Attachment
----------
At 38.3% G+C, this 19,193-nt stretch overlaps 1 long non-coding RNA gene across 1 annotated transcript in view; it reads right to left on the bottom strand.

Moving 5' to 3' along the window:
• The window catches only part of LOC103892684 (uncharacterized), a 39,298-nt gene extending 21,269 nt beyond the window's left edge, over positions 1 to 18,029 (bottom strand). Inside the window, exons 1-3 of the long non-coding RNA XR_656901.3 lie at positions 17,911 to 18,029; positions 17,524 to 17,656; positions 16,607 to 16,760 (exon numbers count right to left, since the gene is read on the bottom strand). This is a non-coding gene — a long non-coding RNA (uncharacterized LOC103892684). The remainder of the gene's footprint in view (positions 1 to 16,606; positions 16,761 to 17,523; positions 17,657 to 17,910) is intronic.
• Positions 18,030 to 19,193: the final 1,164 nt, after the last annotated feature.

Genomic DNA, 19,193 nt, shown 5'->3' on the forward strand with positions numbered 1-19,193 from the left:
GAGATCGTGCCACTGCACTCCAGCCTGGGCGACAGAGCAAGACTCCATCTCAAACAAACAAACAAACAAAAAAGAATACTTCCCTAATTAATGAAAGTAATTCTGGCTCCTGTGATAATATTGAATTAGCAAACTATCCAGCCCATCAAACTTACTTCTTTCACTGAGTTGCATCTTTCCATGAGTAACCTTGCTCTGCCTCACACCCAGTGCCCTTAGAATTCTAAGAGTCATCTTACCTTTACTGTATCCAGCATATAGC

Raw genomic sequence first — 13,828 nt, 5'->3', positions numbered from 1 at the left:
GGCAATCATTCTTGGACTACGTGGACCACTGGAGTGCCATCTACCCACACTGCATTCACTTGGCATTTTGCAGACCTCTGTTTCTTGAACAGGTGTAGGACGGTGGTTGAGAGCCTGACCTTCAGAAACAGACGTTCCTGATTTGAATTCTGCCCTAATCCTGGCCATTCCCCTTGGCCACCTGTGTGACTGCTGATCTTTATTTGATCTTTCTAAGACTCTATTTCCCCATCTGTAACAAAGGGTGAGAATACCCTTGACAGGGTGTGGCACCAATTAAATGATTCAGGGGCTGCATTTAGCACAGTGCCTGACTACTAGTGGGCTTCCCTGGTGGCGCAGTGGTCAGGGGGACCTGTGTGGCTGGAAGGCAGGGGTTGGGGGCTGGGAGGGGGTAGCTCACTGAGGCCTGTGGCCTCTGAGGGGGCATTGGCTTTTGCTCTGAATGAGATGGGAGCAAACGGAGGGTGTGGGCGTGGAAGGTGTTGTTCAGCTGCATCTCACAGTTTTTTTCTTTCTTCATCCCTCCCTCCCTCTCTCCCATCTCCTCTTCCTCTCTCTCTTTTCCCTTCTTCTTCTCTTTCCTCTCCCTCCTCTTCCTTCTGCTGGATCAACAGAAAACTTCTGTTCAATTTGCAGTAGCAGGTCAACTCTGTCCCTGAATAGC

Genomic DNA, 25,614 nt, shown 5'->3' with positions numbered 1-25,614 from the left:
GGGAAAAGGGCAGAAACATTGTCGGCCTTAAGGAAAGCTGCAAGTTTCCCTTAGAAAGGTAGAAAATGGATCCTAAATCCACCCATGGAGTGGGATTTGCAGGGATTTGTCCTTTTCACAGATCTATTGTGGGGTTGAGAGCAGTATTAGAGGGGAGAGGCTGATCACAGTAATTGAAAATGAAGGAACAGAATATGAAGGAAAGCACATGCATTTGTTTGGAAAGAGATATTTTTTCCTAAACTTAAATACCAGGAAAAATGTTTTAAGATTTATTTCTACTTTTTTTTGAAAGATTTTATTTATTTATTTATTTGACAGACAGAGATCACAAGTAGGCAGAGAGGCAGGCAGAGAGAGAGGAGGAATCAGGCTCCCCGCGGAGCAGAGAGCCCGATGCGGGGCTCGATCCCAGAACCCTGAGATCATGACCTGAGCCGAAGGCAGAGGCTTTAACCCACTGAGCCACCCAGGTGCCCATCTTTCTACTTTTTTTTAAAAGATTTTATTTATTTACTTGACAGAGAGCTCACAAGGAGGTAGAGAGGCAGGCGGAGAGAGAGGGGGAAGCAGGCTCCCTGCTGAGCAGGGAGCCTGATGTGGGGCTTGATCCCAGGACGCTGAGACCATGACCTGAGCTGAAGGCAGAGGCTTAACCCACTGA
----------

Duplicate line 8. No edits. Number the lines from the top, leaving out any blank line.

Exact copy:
GGCAATCATTCTTGGACTACGTGGACCACTGGAGTGCCATCTACCCACACTGCATTCACTTGGCATTTTGCAGACCTCTGTTTCTTGAACAGGTGTAGGACGGTGGTTGAGAGCCTGACCTTCAGAAACAGACGTTCCTGATTTGAATTCTGCCCTAATCCTGGCCATTCCCCTTGGCCACCTGTGTGACTGCTGATCTTTATTTGATCTTTCTAAGACTCTATTTCCCCATCTGTAACAAAGGGTGAGAATACCCTTGACAGGGTGTGGCACCAATTAAATGATTCAGGGGCTGCATTTAGCACAGTGCCTGACTACTAGTGGGCTTCCCTGGTGGCGCAGTGGTCAGGGGGACCTGTGTGGCTGGAAGGCAGGGGTTGGGGGCTGGGAGGGGGTAGCTCACTGAGGCCTGTGGCCTCTGAGGGGGCATTGGCTTTTGCTCTGAATGAGATGGGAGCAAACGGAGGGTGTGGGCGTGGAAGGTGTTGTTCAGCTGCATCTCACAGTTTTTTTCTTTCTTCATCCCTCCCTCCCTCTCTCCCATCTCCTCTTCCTCTCTCTCTTTTCCCTTCTTCTTCTCTTTCCTCTCCCTCCTCTTCCTTCTGCTGGATCAACAGAAAACTTCTGTTCAATTTGCAGTAGCAGGTCAACTCTGTCCCTGAATAGC